Today, the Energy Information Administration released its weekly reports on the status of various liquid fuels in the United States, covering the week that ended October 4. The reports cover natural gas and petroleum, presenting data about the production, storage, and prices of the fuels.
Changes in the data can reflect natural variations, seasonal trends, long-term market effects, and current events in regions of the globe where liquid fuels are produced, processed, and sold. This week was highlighted by the shutdown of the government of the United States, which has dominated headlines and sparked fears of a U.S. debt default.
Working natural gas in storage — the volume readily available to the market — increased by 90 billion cubic feet in the week ended October 4 to 3,577 Bcf, according to EIA estimates. This is down by 138 Bcf from the same period last year, but slightly above the historical 5-year average.
As of Thursday, futures traded at $3.679/mmBTU, below the $4 to $6 range within which producers can both earn a profit remain and compete with alternative fuels such as coal. Some analysts believe that the price of natural gas will increase over the winter when it will be in demand for heating homes.
The data shows a trend has developed over the past few years. Inventories have been on the rise as domestic production increases, largely thanks to advances in horizontal drilling and hydraulic fracturing technology.
These advances have contributed to a revolution in energy production in the U.S. and producers are rapidly helping make the dream of energy independence come true. Domestic production supplied the U.S. with 84 percent of its total energy needs in 2012, the highest level since 1991. The EIA estimates that the U.S. could become a net exporter of natural gas as early as 2020, assuming regulatory hurdles can be overcome.
U.S. crude oil refinery inputs averaged about 14.9 million barrels per day during the week ending October 4, 2013, with refineries operating at 86 percent capacity. U.S. commercial crude oil inventories (excluding those in the Strategic Petroleum Reserve) increased by 6.8 million barrels from the previous week. At 370.5 million barrels, U.S. crude oil inventories are above the upper range for this time of year.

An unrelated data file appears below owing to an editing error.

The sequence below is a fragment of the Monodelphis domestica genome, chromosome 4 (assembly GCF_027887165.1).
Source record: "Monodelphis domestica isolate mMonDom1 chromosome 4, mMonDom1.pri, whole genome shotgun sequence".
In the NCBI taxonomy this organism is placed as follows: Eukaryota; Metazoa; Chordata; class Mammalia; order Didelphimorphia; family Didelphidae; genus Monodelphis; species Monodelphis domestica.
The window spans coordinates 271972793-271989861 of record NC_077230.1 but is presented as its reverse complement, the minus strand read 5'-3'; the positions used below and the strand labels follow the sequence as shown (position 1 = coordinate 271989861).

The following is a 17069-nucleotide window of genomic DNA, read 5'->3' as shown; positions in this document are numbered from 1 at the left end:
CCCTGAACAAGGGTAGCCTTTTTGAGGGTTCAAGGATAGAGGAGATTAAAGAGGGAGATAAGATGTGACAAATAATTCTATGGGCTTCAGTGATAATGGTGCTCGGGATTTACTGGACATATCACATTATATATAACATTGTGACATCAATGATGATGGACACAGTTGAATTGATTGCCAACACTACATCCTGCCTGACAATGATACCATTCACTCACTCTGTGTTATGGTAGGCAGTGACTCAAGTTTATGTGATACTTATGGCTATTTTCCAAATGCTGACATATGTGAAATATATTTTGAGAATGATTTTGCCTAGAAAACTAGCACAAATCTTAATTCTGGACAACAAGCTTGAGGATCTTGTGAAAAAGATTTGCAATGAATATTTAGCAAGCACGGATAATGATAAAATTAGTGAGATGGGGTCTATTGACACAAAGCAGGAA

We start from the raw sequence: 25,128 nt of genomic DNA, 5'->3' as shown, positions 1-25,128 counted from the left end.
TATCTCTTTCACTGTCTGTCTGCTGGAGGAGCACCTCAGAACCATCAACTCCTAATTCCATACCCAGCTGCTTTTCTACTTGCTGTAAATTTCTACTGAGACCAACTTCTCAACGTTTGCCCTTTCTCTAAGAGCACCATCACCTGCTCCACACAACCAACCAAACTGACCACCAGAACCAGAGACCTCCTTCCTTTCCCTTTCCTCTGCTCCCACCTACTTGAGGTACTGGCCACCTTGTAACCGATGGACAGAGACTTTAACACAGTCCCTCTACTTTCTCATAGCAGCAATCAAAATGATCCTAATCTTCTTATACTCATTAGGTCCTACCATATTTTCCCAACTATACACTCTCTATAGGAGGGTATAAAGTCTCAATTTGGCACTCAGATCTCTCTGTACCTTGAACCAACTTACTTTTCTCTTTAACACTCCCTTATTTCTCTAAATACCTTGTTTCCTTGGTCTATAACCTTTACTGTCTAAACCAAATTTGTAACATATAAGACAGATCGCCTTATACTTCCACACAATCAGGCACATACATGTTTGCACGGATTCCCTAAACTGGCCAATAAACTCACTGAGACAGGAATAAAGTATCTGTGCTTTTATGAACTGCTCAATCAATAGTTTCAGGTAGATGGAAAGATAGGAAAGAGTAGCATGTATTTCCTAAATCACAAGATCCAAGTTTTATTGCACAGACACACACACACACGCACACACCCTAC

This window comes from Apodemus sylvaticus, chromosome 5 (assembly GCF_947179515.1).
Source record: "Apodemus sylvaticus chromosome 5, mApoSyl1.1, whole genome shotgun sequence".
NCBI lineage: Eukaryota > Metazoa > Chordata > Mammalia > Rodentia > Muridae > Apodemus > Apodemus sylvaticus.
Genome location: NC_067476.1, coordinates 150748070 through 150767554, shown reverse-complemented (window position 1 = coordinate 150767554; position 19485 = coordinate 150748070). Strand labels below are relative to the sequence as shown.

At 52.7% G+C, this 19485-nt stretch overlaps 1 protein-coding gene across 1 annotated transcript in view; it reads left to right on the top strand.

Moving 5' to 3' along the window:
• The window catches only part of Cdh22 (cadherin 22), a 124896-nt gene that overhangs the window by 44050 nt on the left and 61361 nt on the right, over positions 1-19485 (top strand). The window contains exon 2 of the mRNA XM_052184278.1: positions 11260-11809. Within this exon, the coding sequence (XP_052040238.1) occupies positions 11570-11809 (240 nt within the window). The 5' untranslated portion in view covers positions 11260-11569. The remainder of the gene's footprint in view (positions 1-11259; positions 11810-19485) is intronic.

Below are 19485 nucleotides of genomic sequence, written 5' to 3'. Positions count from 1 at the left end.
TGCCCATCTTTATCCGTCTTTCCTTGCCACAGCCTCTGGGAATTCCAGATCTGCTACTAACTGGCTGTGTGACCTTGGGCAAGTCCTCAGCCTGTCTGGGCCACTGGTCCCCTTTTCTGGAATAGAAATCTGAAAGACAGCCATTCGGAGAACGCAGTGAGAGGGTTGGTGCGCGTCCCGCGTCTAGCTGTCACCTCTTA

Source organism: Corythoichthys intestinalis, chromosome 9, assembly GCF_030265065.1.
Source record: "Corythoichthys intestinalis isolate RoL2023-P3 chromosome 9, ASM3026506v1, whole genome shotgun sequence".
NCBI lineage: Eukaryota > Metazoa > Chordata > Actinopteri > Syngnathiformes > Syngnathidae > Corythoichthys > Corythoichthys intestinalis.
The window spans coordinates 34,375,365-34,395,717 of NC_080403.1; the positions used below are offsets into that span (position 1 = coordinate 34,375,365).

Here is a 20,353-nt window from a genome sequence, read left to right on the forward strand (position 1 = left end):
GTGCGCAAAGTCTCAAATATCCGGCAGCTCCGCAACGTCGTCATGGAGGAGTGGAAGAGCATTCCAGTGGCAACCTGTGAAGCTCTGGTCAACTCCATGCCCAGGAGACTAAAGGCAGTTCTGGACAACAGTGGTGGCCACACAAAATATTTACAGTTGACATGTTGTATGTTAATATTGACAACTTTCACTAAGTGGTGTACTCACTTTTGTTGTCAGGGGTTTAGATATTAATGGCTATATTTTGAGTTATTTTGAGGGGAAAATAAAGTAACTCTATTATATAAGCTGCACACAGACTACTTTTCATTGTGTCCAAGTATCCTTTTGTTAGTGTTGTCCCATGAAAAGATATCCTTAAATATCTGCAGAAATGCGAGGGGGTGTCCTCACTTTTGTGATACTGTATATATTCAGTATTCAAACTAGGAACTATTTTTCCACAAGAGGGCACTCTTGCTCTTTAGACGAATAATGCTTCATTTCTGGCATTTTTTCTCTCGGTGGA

WTI, a grade of crude oil used as a benchmark in oil pricing, was $103.83 per barrel, $0.97 less than last week’s price but $13.96 more than a year ago. The price of oil has recently been dropping amid fears of the ripples caused by the American government shutdown, which could act as a causative agent for reduced demand not only in the U.S. but also across the globe.
As the EIA put it, “All else equal, changes in gasoline prices follow changes in crude prices.” For the week ended October 7, the average retail price of a gallon of gasoline in the U.S. was $3.367. This is down 48 cents from the year-ago period, though up nearly six cents from the previous week. It is also down from the summer-to-date peak of $3.68, which was hit on July 22.
In August, the EIA projected that oil and gas prices would decline throughout 2014 — with regular gasoline approaching $3.00 per gallon by the end of the year. Thanks to increased production in the U.S. and other non-OPEC countries, the government shutdown, and historically lower winter demand, prices could very well continue to decline throughout the rest of this year.